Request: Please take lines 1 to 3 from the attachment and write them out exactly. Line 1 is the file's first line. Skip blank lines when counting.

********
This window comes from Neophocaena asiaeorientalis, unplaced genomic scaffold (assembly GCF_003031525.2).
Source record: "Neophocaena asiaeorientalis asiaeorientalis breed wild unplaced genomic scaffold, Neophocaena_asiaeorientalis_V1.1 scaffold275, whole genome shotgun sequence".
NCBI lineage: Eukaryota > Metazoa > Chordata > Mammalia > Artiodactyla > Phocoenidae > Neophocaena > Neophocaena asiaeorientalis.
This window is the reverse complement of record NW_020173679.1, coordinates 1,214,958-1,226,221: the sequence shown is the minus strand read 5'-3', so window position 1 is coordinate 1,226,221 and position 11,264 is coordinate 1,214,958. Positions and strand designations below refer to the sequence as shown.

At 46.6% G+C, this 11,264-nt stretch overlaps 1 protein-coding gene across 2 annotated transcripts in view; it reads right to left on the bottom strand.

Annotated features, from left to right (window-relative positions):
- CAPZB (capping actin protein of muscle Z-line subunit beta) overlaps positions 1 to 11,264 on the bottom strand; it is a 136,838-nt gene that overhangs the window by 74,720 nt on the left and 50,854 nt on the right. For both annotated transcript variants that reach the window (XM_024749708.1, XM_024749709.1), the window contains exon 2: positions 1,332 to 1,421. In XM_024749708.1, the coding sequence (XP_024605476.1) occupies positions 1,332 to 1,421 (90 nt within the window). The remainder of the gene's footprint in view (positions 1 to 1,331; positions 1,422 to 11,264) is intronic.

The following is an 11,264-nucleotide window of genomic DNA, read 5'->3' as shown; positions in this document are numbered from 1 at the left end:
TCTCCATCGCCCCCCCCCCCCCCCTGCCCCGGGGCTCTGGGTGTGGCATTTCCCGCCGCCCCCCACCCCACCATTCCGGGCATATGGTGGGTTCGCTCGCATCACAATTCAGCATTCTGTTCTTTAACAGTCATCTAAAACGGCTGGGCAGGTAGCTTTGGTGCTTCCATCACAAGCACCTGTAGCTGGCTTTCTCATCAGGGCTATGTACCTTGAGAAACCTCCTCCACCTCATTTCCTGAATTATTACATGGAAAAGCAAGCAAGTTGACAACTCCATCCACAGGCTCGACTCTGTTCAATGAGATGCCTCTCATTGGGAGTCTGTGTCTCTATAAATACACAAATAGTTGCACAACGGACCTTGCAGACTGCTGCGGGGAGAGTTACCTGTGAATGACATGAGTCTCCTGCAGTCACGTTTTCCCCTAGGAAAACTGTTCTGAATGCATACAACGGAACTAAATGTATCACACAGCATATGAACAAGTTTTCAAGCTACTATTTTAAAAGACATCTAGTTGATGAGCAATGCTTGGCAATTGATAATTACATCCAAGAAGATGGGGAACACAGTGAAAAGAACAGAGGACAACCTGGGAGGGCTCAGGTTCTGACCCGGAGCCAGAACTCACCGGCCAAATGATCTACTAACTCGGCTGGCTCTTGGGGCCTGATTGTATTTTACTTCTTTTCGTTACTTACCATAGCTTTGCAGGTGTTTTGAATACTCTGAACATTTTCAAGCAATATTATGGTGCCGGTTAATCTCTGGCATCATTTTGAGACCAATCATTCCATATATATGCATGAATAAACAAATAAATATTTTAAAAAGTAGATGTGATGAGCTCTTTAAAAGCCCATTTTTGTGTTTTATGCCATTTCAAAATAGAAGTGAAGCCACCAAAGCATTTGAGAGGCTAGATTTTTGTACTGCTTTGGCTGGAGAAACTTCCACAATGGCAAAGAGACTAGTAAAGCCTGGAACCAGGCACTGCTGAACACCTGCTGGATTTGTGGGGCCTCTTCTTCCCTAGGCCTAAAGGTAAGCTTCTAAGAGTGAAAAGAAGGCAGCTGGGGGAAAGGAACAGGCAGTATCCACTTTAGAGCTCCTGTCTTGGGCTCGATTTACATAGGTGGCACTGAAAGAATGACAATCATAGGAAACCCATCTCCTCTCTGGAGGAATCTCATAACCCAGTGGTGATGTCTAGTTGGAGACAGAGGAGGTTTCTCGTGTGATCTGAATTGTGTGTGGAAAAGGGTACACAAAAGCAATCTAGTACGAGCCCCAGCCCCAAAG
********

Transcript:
This window comes from Neophocaena asiaeorientalis, unplaced genomic scaffold (assembly GCF_003031525.2).
Source record: "Neophocaena asiaeorientalis asiaeorientalis breed wild unplaced genomic scaffold, Neophocaena_asiaeorientalis_V1.1 scaffold275, whole genome shotgun sequence".
NCBI lineage: Eukaryota > Metazoa > Chordata > Mammalia > Artiodactyla > Phocoenidae > Neophocaena > Neophocaena asiaeorientalis.